Within the framework of the EU-ACT project, specialists from several countries have been trained on the effects of psychoactive substances
Several doctors and psychiatrists from Belarus, Georgia, Moldova, Pakistan and Ukraine have come together virtually to receive training on the treatment and the harm caused by new psychoactive substances and drugs.
The training sessions were organised by the EU-ACT project together with European institutions such as the European Monitoring Centre for Drugs and Drug Addiction (EU4MD) and the United Kingdom Network for Psychoactive Treatment (NEPTUNE), which belongs to the United Kingdom Health Service (NHS). The training of doctors and psychiatrists was carried out by Dr. Dima Abdulrahim and Dr. Owen Bowden-Jones, experts from NEPTUNE. These two specialists have produced the ‘Guidance on the Clinical Management of Acute and Chronic Harms of Club Drugs and Novel Psychoactive Substances‘.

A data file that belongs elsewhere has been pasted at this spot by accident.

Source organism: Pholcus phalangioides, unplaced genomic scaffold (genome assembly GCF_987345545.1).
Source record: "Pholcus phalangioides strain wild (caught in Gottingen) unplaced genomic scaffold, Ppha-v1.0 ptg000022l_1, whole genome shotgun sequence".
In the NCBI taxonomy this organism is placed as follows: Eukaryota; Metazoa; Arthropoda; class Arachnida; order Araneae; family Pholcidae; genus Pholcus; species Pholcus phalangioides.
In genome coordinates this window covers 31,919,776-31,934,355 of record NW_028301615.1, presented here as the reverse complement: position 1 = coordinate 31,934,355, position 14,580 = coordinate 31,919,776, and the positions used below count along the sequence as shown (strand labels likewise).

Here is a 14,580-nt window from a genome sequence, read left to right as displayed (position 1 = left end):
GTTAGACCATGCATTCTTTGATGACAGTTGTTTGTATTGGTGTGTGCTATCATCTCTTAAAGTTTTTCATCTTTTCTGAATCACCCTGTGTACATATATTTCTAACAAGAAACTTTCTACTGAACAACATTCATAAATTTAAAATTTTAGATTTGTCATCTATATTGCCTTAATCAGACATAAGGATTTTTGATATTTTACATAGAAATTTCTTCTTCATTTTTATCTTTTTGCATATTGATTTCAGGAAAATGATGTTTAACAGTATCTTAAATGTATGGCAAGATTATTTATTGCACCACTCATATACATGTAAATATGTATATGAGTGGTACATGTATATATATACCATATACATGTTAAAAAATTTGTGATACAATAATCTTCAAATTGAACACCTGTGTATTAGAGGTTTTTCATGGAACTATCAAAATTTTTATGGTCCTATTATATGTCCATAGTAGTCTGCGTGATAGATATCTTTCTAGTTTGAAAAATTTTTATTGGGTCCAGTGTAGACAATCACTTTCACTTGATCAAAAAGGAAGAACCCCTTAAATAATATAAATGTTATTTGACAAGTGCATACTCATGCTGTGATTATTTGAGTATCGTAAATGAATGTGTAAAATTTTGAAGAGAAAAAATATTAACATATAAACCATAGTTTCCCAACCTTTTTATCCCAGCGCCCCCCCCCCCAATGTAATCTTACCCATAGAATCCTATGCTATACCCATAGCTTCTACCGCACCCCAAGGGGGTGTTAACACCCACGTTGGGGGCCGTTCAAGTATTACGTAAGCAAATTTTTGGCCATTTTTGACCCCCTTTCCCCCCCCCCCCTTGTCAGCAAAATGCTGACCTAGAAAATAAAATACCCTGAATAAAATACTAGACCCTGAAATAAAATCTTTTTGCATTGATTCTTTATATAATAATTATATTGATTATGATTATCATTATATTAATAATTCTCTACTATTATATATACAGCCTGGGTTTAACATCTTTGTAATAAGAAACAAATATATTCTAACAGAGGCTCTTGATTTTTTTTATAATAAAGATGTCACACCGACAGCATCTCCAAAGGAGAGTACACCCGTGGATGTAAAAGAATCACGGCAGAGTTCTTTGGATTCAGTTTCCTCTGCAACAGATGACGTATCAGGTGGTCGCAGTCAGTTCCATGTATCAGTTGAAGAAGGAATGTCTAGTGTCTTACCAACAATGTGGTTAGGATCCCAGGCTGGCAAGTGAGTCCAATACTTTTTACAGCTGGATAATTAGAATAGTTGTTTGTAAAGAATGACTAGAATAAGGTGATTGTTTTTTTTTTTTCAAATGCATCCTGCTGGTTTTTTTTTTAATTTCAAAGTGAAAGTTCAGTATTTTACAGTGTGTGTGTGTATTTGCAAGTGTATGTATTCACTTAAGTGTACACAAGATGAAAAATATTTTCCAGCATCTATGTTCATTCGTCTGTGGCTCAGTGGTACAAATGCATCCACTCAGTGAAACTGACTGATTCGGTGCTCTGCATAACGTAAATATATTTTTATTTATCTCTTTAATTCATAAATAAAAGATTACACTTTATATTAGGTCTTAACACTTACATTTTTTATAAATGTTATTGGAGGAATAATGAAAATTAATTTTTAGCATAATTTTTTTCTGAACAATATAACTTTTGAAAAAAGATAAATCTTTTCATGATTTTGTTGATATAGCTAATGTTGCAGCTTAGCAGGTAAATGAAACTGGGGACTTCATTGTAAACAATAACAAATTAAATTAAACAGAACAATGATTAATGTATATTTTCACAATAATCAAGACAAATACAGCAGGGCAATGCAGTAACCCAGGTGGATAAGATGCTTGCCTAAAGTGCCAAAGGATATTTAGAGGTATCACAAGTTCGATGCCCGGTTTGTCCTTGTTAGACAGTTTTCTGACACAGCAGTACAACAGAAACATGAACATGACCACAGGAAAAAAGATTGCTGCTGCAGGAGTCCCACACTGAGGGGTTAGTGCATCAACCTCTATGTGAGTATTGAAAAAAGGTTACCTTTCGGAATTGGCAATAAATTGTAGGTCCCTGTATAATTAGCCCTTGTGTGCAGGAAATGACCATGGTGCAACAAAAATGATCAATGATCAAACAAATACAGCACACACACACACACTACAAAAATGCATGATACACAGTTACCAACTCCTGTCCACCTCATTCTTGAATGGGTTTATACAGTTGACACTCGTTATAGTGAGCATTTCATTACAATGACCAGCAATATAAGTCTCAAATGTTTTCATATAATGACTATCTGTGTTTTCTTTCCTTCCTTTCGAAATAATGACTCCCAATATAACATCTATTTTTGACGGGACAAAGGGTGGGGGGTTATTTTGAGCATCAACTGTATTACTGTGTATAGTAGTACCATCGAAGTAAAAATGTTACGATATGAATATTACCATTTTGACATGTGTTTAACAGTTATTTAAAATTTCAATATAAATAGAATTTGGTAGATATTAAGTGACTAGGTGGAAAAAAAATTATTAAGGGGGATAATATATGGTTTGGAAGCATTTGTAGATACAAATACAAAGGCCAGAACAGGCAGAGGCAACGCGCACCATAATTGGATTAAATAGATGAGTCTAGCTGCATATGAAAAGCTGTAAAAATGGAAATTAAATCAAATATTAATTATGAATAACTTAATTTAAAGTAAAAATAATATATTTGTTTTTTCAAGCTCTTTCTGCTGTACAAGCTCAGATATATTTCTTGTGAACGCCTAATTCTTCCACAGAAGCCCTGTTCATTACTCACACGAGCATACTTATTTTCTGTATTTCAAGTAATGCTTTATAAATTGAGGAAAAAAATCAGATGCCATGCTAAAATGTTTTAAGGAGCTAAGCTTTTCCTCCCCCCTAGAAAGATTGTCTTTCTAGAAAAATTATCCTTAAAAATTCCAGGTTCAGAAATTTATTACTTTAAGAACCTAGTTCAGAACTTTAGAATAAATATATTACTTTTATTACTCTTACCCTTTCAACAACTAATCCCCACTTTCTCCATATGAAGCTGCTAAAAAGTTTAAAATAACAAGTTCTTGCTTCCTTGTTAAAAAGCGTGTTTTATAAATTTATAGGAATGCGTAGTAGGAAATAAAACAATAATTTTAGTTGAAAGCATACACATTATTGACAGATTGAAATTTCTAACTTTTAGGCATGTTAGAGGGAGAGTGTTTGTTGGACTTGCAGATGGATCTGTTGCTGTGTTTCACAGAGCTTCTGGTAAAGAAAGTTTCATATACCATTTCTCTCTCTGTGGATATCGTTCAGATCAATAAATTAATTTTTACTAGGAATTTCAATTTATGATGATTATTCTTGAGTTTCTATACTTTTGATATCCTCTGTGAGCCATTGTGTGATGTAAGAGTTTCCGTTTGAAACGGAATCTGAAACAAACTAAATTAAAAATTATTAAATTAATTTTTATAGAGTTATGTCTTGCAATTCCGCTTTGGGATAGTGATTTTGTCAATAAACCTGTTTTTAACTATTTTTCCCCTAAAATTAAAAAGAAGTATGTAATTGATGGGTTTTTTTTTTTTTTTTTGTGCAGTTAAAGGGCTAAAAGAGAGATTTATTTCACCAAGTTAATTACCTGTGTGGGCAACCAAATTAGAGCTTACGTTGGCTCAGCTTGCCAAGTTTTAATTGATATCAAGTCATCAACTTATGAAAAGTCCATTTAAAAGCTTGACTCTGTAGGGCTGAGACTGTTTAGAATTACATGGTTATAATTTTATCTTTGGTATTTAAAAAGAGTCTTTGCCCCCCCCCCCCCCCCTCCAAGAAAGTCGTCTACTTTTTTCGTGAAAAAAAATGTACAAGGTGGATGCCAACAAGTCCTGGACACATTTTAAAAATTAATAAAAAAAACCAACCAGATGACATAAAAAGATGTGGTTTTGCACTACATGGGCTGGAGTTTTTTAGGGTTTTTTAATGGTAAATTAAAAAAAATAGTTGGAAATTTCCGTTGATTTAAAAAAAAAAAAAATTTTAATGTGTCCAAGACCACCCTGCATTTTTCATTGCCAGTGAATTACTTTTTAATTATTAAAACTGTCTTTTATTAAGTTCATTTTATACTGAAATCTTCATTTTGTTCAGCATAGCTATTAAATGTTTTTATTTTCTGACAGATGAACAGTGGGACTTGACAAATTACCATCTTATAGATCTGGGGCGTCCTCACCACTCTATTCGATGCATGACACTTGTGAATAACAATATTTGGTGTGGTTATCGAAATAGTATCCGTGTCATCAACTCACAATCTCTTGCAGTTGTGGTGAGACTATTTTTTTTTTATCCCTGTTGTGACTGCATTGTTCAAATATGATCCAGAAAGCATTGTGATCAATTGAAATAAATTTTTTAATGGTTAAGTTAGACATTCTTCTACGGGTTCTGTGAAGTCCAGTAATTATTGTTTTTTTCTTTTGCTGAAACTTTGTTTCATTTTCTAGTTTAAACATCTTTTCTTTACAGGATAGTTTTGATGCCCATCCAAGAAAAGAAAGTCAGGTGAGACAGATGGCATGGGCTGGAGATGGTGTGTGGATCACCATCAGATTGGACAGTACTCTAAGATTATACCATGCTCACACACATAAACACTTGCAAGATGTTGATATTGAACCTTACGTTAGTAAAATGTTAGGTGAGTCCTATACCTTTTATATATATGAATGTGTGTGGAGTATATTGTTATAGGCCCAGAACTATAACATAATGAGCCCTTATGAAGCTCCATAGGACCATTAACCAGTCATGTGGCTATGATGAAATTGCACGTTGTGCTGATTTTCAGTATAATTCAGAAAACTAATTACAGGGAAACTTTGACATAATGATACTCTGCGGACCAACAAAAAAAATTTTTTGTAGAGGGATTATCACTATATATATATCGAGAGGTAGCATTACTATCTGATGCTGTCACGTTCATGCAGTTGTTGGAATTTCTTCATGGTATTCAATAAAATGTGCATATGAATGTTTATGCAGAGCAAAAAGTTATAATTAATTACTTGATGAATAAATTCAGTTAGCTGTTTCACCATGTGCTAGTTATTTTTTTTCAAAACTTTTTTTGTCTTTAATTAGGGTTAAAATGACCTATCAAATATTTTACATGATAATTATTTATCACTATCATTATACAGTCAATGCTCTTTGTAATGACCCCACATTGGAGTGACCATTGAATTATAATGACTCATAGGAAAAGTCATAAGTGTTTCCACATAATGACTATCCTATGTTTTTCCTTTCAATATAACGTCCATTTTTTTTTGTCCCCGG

The guide is divided into different titles that include relevant information about substances such as hallucinogens, cannabis synthetics, and other stimulant and depressant substances. The document has been translated into Russian, Ukrainian, Georgian and Romanian.
The first training meeting is part of a set of 5 sessions that aim to present the latest trends in the treatment of the effects on people of new psychoactive substances and drugs, such as ecstasy and ketamine. These sessions are intended to enable the training up of specialists so that, in turn, they can become trainers for other specialists. Thus, the ultimate goal is to improve knowledge on this topic through the training of a limited number of key specialists per country, so that these key specialists can adapt and introduce this experience in their respective countries.
EU-ACT is a project funded by the European Union and managed by FIIAPP. Its aim is to transfer the comprehensive and balanced approach of the EU on drugs to improve the efficiency and operational cooperation of the institutions in charge of the fight against drug trafficking. It also promotes the improvement of institutional synergies for combating organised international crime.